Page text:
Religious ritual was elaborate and imposing, with frequent festival occasions in honour of the gods of the winds, the rain, the cardinal points, the harvest, of birth, death, and war, with special honours to the deified national heroes Itzamn‡ and Kukulcan.
The whole country was dotted with temples, usually great stone-built pyramids, while certain places - as the sacred city of Izamal and the island of Cozumel - were places of pilgrimage.
There was a special "feast of all the gods". The prevailing mildness of the Maya cult was in strong contrast to the bloody ritual of the Aztec.
Human sacrifice was forbidden by Kukulcan, and crept in only in later years. It was never a frequent or prominent feature, excepting at Chichen-Itz‡, where it at least became customary, on occasion of some great national crisis, to sacrifice hundreds of voluntary victims of their own race, frequently virgins, by drowning them in one of the subterranean rock wells or cenotes, after which the bodies were drawn out and buried.
The Popol Vuh, preserved in various transcriptions since the 16th century, was lost for many years and rediscovered. A simplified version of the complex text is now available in English and Spanish.
The Popol Vuh is the creation story of the Maya.
Below is one part of this story that recounts the first attempts of the creator, Heart of Sky to make humans. The story goes on to explain that the final attempt, that resulted in the "True people" was accomplished by constructing people with maize.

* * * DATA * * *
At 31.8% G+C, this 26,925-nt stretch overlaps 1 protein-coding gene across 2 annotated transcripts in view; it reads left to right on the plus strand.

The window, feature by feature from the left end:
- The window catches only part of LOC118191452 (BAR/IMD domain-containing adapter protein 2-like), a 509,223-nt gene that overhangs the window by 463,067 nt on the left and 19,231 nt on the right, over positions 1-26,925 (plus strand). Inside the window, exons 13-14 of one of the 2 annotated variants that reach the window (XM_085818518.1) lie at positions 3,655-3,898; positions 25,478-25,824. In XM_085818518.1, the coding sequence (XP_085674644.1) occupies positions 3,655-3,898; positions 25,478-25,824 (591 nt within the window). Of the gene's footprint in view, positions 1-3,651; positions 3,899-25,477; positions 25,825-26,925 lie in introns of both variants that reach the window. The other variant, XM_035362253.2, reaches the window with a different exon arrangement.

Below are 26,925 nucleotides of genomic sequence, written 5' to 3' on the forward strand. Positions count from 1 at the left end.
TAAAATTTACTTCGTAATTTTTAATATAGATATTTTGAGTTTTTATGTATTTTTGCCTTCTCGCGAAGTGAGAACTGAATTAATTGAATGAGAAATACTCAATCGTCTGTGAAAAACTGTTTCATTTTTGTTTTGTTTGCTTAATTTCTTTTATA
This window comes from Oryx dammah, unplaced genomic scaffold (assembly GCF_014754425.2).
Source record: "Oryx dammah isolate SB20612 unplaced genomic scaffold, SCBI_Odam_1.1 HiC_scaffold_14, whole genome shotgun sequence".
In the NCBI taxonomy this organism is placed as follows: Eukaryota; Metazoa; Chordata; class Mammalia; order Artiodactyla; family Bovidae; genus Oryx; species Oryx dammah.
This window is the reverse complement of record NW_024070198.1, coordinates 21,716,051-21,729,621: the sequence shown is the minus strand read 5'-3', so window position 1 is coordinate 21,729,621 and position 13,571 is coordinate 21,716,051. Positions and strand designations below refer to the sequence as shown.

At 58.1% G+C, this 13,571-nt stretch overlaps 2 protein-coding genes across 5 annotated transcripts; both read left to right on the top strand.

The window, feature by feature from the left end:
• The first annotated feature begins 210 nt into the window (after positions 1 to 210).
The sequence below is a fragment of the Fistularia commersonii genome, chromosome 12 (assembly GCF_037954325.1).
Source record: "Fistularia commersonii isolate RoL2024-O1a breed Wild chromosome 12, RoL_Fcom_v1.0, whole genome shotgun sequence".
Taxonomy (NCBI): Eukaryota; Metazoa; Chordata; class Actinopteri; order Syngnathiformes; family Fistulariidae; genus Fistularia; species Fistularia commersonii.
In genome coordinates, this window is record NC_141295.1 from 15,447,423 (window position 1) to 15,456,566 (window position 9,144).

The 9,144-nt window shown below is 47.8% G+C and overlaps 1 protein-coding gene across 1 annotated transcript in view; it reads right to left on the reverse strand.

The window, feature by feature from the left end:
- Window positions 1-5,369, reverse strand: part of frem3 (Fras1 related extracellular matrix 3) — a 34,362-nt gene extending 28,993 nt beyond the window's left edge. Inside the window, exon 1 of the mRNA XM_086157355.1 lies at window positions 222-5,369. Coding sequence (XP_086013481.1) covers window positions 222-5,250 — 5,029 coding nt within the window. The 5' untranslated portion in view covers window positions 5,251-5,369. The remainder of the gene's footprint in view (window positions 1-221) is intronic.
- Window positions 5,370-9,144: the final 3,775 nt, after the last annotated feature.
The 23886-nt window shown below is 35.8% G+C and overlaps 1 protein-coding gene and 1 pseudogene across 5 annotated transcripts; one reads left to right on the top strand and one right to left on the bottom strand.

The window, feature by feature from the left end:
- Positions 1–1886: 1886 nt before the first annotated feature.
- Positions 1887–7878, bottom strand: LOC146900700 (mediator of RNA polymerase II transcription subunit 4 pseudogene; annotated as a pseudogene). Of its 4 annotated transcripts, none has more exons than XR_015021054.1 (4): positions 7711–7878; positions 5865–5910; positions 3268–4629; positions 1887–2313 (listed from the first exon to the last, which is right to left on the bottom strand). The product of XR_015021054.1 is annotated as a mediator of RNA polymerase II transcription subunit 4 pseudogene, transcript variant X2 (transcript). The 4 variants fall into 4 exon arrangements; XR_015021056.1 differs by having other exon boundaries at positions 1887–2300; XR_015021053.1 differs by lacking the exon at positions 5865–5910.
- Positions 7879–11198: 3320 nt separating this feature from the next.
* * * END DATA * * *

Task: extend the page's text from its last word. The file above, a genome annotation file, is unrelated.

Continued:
This is a very reasonable explanation since, in essence, it was the cultivation of maize that gave the early Maya culture the means to change from hunters gatherers to their highly advanced civilization.
"They came together in darkness to think and reflect. This is how they came to decide on the right material for the creation of man. . . . Then our Makers Tepew and Q'uk'umatz began discussing the creation of our first mother and father. Their flesh was made of white and yellow corn. The arms and legs of the four men were made of corn meal."
So goes the story of creation from the Maya sacred book, the 'Popol Vuh'.
It is believed that the Maya book of creation was first written in hieroglyphics. After the Spanish conquest of the Yucatan, indigenous people were persecuted and most Mayan books were burned. But the stories were passed along orally.
In 1558, a Maya transcribed the Popol Vuh into the Quiche language. Almost two centuries later, a priest, Father Francisco Ximenez, found the manuscript in his church in Chichicastenango, Guatemala and translated it into Spanish. For almost a century, the manuscript was lost. But it was rediscovered and eventually the bark-paper folding book was transferred to the Newberry Library in Chicago, where it is today.
Like most ancient scriptures, one of the problems with the Popol Vuh is that the original text was difficult to understand. A handful of translations for adults have been published since the Popol Vuh was first made accessible to the public in the 1980s. Now, a long-awaited version of the Popol Vuh adapted especially for children has been published and is being distributed throughout the United States and Latin America.